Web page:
Anyone who has tried to work from home knows it’s not for everyone. And, it’s not all PJs and TV all the time. It takes discipline to work from home. But there are a lot of benefits to working from home (especially when you’re living in a townhome in Calgary’s Beltline). Benefits like not having to sit in traffic, reducing gas consumption and carbon emissions, and avoiding the spread of germs and viruses.
When you rent office space in a separate location, you’ve got another payment to make each month – no one needs that! But when you rent a townhome/office you can write off part of your townhome rent and still have an office that has street level access.
And studies have shown that, contrary to what many people still believe, stay-at-home workers are actually more productive than their cubicle counterparts and they report higher rates of job satisfaction.
So you’re convinced. You’re ready to live and work from your new townhome. How do you make sure your plan doesn’t go off the rails? How do you make sure you’re able to keep your work and home life separate and your mental health intact?
Here are our top tips for keeping the home in your townhome and making sure your office doesn’t take over your space or your life.
Top 10 work from home tips for staying in balance:
- Know when to stop working.
- Invest in a good office chair.
- Meet with clients regularly in person so you’re not too isolated.
- Take at least one weekday off per month to play.
- Publish your office hours. And only accept emails and calls during those hours.
- Avoid talking about business in your spare time.
- Book in an hour of “emergency response” time every day.
- Create a routine that includes breaks.
- Set boundaries. And make them stick.
- Enjoy it – throw on your favourite music or work on your deck on a beautiful day.
And here are a couple of resources you can check out as well:
- Working Naked: A guide to the bare essentials of home office life by Lisa Kanarek.
- Work-Life Balance Quiz
- Four Hour Work Week
Considering working from home? Here’s what some home-based business veterans have to say…
Working from home saves me commuting time and hassle, I can eat with my wife when she’s not working offsite herself, I can walk the dog and enjoy the clean air while at it. Many people just believe that I’m unemployed though. They can’t imagine someone staying at home and working for money as if the Internet or writing wouldn’t exist. – Tadeusz Szewczyk
For years, we had a wildly colored donkey piñata hanging upside down from the vaulted ceiling in our office. It was a reminder to never lose sight of humor and play in our (home) office. The day we put it up, our Abyssinian cat, Maypo, came running into the room at full cat speed. That’s about 50 miles per hour. He literally came to a screeching halt, dead stop in his tracks, gaze pointed upward at the donkey. Terrified. Classic scaredy cat- back arched, fur standing on end. Pure drama. Cat style cognitive dissonance. – Gina Fiedel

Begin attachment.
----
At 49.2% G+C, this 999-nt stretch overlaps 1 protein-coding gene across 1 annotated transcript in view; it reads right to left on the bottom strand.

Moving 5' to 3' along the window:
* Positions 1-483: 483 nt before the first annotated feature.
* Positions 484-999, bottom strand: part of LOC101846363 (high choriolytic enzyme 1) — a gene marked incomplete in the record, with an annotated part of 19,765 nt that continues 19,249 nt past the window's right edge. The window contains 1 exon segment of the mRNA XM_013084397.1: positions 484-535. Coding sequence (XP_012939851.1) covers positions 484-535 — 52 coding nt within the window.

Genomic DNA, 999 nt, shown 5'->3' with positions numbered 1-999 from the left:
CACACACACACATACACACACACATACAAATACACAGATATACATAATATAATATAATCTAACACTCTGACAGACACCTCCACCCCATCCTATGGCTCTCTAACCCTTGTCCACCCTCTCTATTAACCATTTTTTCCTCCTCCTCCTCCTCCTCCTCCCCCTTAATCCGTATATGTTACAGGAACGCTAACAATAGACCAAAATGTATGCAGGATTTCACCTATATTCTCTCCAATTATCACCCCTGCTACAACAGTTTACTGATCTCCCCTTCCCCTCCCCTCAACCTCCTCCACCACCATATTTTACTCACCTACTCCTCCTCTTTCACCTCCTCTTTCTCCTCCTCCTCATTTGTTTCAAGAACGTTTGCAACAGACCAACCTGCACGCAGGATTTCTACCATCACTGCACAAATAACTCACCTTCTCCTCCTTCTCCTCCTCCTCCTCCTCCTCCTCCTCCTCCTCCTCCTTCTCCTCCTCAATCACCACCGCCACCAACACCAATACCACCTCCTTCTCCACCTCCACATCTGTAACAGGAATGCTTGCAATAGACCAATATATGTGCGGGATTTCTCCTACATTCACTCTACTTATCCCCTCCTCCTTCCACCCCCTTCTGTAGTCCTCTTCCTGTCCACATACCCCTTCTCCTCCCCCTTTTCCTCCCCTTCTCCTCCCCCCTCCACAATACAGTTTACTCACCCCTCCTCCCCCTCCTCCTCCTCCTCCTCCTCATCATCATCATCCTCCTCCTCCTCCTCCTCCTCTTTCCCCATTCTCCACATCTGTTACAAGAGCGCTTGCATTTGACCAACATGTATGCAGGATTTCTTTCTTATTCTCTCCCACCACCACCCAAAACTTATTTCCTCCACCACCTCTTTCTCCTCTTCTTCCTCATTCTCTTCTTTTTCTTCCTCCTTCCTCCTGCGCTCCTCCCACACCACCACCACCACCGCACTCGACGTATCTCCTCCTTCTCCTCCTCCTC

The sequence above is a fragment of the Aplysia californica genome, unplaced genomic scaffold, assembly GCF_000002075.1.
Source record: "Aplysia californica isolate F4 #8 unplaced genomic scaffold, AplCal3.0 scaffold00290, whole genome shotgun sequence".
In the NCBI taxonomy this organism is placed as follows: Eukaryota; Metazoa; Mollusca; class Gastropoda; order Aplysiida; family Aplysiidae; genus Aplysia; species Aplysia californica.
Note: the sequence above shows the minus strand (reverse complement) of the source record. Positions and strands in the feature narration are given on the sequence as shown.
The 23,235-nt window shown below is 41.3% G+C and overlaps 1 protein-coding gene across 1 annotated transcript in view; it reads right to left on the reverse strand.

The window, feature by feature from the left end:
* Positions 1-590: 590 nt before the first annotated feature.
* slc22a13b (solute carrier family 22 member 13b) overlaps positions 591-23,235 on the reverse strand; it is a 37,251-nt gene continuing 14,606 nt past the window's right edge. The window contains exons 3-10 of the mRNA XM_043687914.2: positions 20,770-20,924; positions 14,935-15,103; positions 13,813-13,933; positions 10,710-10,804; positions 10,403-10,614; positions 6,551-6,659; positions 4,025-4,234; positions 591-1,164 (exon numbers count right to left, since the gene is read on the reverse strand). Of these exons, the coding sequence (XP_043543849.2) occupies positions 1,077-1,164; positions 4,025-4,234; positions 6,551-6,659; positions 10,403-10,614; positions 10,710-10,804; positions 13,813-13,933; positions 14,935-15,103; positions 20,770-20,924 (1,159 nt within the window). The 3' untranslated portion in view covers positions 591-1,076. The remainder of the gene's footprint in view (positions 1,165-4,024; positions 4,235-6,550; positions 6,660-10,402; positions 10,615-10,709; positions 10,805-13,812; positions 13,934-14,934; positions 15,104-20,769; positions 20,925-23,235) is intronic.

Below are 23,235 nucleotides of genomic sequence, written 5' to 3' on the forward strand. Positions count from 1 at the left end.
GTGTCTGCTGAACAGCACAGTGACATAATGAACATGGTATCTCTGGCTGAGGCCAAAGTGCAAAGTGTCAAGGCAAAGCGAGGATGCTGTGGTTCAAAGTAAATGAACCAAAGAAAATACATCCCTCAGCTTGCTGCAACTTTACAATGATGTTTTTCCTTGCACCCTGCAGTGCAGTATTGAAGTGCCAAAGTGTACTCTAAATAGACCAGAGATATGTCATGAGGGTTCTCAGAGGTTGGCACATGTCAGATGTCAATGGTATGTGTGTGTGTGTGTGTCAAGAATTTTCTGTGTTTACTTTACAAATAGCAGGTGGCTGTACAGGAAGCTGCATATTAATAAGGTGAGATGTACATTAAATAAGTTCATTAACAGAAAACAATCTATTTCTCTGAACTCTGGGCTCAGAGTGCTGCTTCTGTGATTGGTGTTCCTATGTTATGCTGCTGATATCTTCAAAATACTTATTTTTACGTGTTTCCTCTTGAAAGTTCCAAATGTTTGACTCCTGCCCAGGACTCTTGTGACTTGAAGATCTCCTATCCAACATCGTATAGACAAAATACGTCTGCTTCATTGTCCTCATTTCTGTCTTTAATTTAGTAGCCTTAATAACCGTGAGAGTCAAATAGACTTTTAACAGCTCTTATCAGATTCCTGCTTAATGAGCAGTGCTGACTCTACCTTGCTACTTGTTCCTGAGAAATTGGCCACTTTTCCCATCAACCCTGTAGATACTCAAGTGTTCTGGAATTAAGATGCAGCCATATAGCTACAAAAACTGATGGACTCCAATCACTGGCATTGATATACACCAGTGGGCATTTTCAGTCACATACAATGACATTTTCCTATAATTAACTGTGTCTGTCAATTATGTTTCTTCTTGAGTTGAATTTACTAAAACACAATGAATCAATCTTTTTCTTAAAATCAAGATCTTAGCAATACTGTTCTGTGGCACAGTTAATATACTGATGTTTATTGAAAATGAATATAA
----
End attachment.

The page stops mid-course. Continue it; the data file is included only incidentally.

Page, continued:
No commuting time, eating healthier, can accommodate home deliveries and repairs, and quiet time to turn out detailed work. – Rick Wilson
Returning to my bed after grabbing a late night snack… stopped to check my email… a hand reached up from behind the desk and grabbed mine – my significant other’s! YIKES!! I don’t check my email in the dark any more. – Randy Milanovic
Before I had to actually get a real office, it was important for me to shower and dress for the day regardless if I had to leave or not, before entering my home office for work. Helped me feel like I was actually going to an office to work and put me in work mode. – Keith Bloemendaal
The obvious one is that I get to spend more time with my dog! – Shawn Freeman
I’ve had the experience of working in my Calgary office and now that I’m in Vancouver, I’m back to a home office. I often clean, get dressed, organize, make coffee, etc while on conference calls with clients (the ones where I need to listen/talk, not take notes), and I love that. I often do laundry while working, and use the timing of the washer/dryer as markers for time/task management. I spend a lot less on food and coffee and get to eat/drink the stuff I like. Cost of living in general is much lower with a home office (gas/car maintenance, incidentals), which allows me to spend time and money more strategically or intentionally. I can choose to reinvest that time/money in my business or myself. Working from home also allows me to batch my errands, and get everything done in one weekday afternoon, with minimal lines or traffic. Echoing what Shawn said, I spend more time with my dog, who incidentally also gets me out of my chair and outside a few times a day, which is also good for my health and my time management. I like that I can control my environment and work during my most productive hours. I think that covers many of the pros. – Kali Readwin
I can “take my cat to work” – Toni Guffei
Happy living. Happy working. Happy having it all.